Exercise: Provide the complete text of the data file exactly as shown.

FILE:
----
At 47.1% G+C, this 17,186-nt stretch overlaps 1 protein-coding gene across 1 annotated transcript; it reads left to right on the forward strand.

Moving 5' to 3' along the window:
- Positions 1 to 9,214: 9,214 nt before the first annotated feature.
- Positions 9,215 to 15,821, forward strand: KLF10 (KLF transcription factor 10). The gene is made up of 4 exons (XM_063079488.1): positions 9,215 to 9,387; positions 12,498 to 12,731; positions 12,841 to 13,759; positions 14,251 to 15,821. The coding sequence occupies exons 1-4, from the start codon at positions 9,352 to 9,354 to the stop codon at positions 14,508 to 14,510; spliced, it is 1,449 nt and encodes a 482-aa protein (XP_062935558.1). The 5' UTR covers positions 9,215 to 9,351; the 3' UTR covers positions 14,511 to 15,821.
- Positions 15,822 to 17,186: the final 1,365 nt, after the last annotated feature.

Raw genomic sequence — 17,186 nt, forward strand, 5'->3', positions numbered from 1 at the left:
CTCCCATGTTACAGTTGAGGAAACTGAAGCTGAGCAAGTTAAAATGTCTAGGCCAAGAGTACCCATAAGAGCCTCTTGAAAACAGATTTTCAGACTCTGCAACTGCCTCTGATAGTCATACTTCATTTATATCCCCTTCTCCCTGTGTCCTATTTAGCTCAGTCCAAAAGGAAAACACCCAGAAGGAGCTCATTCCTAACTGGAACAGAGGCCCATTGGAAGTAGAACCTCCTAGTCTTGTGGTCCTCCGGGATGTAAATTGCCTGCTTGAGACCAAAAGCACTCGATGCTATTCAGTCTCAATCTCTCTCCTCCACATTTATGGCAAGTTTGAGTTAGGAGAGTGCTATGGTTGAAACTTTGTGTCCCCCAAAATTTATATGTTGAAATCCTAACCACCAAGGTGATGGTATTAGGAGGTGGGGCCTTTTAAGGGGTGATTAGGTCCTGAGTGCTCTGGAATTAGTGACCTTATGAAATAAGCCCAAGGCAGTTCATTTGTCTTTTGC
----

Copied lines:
At 47.1% G+C, this 17,186-nt stretch overlaps 1 protein-coding gene across 1 annotated transcript; it reads left to right on the forward strand.

Moving 5' to 3' along the window:
- Positions 1 to 9,214: 9,214 nt before the first annotated feature.
- Positions 9,215 to 15,821, forward strand: KLF10 (KLF transcription factor 10). The gene is made up of 4 exons (XM_063079488.1): positions 9,215 to 9,387; positions 12,498 to 12,731; positions 12,841 to 13,759; positions 14,251 to 15,821. The coding sequence occupies exons 1-4, from the start codon at positions 9,352 to 9,354 to the stop codon at positions 14,508 to 14,510; spliced, it is 1,449 nt and encodes a 482-aa protein (XP_062935558.1). The 5' UTR covers positions 9,215 to 9,351; the 3' UTR covers positions 14,511 to 15,821.
- Positions 15,822 to 17,186: the final 1,365 nt, after the last annotated feature.

Raw genomic sequence — 17,186 nt, forward strand, 5'->3', positions numbered from 1 at the left:
CTCCCATGTTACAGTTGAGGAAACTGAAGCTGAGCAAGTTAAAATGTCTAGGCCAAGAGTACCCATAAGAGCCTCTTGAAAACAGATTTTCAGACTCTGCAACTGCCTCTGATAGTCATACTTCATTTATATCCCCTTCTCCCTGTGTCCTATTTAGCTCAGTCCAAAAGGAAAACACCCAGAAGGAGCTCATTCCTAACTGGAACAGAGGCCCATTGGAAGTAGAACCTCCTAGTCTTGTGGTCCTCCGGGATGTAAATTGCCTGCTTGAGACCAAAAGCACTCGATGCTATTCAGTCTCAATCTCTCTCCTCCACATTTATGGCAAGTTTGAGTTAGGAGAGTGCTATGGTTGAAACTTTGTGTCCCCCAAAATTTATATGTTGAAATCCTAACCACCAAGGTGATGGTATTAGGAGGTGGGGCCTTTTAAGGGGTGATTAGGTCCTGAGTGCTCTGGAATTAGTGACCTTATGAAATAAGCCCAAGGCAGTTCATTTGTCTTTTGC